Shaikh Receives Ralph and Mary Otis Isham Professorship

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The Kenneth C. Griffin Department of Economics is pleased to announce that Azeem Shaikh has been named the Ralph and Mary Otis Isham Professor of Economics, effective July 2, 2019. Shaikh will be the second Ralph and Mary Otis Isham Professor of Economics chair in the department. Ali Hortacsu previously received the Ralph and Mary Otis Isham named professorship in 2014.

 

Journal of Political Economy to Publish Monthly Beginning 2020

The Journal of Political Economy (JPE) will move from a bimonthly to a monthly publication schedule beginning in January 2020 (volume 128, issue 1). The frequency increase is a direct response to the volume of high-quality submissions received by the journal and will reduce each article's time-to-publication.

Since 2015, JPE has doubled in size and will grow another 50% with the new 12-issue-per-year schedule. The commencement of the monthly frequency will enable to journal to publish approximately 4,500 pages and 100 articles each year, while maintaining its competitive acceptance rate of less than 8%.

Speaking for the editors, we are excited about this historic change for JPE. Over the last few years, JPE has successfully increased its share of publishing the most path-breaking research in economics, and it is increasingly sought-after as the journal of first choice for authors. This can be seen in the doubling in size of JPE issues from 2014 to now, while maintaining the journal's high impact factor. The new monthly schedule reflects this success and will establish JPE even more firmly as the leading journal of the profession. — Prof Harald Uhlig, Lead Editor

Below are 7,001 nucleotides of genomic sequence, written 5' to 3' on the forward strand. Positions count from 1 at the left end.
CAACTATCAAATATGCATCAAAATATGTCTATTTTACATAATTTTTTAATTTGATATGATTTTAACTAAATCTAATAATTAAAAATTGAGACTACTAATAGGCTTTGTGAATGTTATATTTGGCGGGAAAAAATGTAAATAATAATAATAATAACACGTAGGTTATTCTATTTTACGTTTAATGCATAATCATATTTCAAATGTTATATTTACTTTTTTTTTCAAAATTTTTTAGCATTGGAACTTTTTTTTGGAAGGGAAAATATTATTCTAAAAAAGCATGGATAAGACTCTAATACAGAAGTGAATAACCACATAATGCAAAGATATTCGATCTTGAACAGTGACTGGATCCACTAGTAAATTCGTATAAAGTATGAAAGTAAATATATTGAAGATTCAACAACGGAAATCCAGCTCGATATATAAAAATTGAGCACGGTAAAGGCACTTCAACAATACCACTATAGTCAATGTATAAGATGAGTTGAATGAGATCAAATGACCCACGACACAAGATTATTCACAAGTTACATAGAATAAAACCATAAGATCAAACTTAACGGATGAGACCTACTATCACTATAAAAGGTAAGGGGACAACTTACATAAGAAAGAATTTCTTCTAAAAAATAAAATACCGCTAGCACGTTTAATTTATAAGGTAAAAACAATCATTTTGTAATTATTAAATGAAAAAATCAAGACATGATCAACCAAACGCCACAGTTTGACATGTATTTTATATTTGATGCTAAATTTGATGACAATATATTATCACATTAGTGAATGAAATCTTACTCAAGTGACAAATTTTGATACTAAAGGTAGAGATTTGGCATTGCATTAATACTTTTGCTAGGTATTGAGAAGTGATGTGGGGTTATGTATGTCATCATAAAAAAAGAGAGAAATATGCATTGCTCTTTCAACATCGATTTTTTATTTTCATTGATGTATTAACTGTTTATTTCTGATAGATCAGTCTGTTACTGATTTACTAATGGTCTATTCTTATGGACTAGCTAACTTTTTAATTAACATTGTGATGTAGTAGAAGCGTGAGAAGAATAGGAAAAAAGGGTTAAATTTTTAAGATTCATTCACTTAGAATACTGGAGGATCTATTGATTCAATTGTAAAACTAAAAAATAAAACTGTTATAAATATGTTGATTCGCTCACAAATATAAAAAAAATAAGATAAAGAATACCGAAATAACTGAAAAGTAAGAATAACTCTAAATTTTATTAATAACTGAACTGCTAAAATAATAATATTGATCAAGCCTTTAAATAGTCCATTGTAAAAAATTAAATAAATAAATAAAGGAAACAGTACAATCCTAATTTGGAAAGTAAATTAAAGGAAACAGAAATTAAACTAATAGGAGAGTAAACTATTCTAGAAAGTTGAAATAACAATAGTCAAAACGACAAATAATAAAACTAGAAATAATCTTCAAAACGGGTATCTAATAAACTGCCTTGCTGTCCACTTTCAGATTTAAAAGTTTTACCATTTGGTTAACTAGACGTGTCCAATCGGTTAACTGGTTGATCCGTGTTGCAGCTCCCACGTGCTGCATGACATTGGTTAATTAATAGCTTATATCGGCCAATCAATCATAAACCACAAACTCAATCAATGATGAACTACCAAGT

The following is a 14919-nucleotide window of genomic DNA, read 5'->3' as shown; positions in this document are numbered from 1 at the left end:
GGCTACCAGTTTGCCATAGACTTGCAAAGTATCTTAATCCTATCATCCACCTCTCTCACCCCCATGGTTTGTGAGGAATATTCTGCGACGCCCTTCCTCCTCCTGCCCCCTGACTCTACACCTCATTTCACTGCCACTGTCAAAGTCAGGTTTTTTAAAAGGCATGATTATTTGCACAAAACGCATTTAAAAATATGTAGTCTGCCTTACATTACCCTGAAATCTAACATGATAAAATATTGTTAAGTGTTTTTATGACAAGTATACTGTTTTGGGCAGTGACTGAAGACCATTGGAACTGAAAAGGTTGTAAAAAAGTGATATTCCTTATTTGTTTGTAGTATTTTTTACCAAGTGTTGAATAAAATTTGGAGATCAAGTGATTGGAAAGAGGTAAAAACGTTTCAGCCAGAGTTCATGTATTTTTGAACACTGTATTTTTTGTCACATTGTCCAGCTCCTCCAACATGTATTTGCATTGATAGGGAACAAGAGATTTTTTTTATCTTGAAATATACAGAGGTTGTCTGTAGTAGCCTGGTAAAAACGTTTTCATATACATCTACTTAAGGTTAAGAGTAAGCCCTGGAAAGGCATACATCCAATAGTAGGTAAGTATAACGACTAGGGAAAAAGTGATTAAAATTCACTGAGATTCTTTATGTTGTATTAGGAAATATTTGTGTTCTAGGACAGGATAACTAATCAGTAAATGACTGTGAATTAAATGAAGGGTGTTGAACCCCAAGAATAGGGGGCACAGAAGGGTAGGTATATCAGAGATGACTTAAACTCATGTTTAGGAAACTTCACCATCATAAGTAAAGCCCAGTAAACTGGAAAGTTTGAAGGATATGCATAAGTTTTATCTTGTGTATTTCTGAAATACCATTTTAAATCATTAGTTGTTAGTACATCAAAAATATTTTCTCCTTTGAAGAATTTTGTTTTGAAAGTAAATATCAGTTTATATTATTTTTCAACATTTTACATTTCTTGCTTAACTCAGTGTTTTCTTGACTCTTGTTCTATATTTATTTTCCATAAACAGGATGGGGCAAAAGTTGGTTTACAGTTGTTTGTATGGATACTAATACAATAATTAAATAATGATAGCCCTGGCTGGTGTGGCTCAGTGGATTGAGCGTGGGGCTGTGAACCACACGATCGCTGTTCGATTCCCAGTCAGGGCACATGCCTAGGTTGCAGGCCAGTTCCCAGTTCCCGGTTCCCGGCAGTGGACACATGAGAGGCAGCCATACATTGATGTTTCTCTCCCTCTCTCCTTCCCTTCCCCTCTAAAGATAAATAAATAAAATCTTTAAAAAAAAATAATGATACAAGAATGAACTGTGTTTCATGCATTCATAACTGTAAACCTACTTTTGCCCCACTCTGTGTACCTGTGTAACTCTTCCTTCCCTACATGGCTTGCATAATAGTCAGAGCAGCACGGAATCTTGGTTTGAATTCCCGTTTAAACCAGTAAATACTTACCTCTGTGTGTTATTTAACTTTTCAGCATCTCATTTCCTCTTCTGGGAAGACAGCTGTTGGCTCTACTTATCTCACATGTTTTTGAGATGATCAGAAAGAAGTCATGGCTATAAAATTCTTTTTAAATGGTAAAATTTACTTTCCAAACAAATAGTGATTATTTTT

JPE, which was first published in 1892 as a founding journal of the University of Chicago Press, has sustained its status as a leading voice in rigorous, creative, and pioneering economic research for more than 125 years. Read full story »

Heckman Study: Preschool Education Can Benefit Generations of Families

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Early childhood education programs can impact life outcomes in ways that span generations, according to new research from Nobel laureate James Heckman. In a pair of companion papers released this week, the pioneering University of Chicago economist found that the children of those who participated in a landmark 1960s study still saw improvements in education, health and employment. The children saw such benefits without participating in the same preschool program as their parents—suggesting that early education can contribute to lasting upward mobility and help break cycles of poverty.

“For the first time, we have experimental evidence about how a case of early childhood education propagates across generations” - Prof. James Heckman

Heckman is the Henry Schultz Distinguished Service Professor of Economics, whose groundbreaking work on the benefits of early childhood education has helped shape the field. Read the full story »

 

 

 

 

 

 

 

 

 

 

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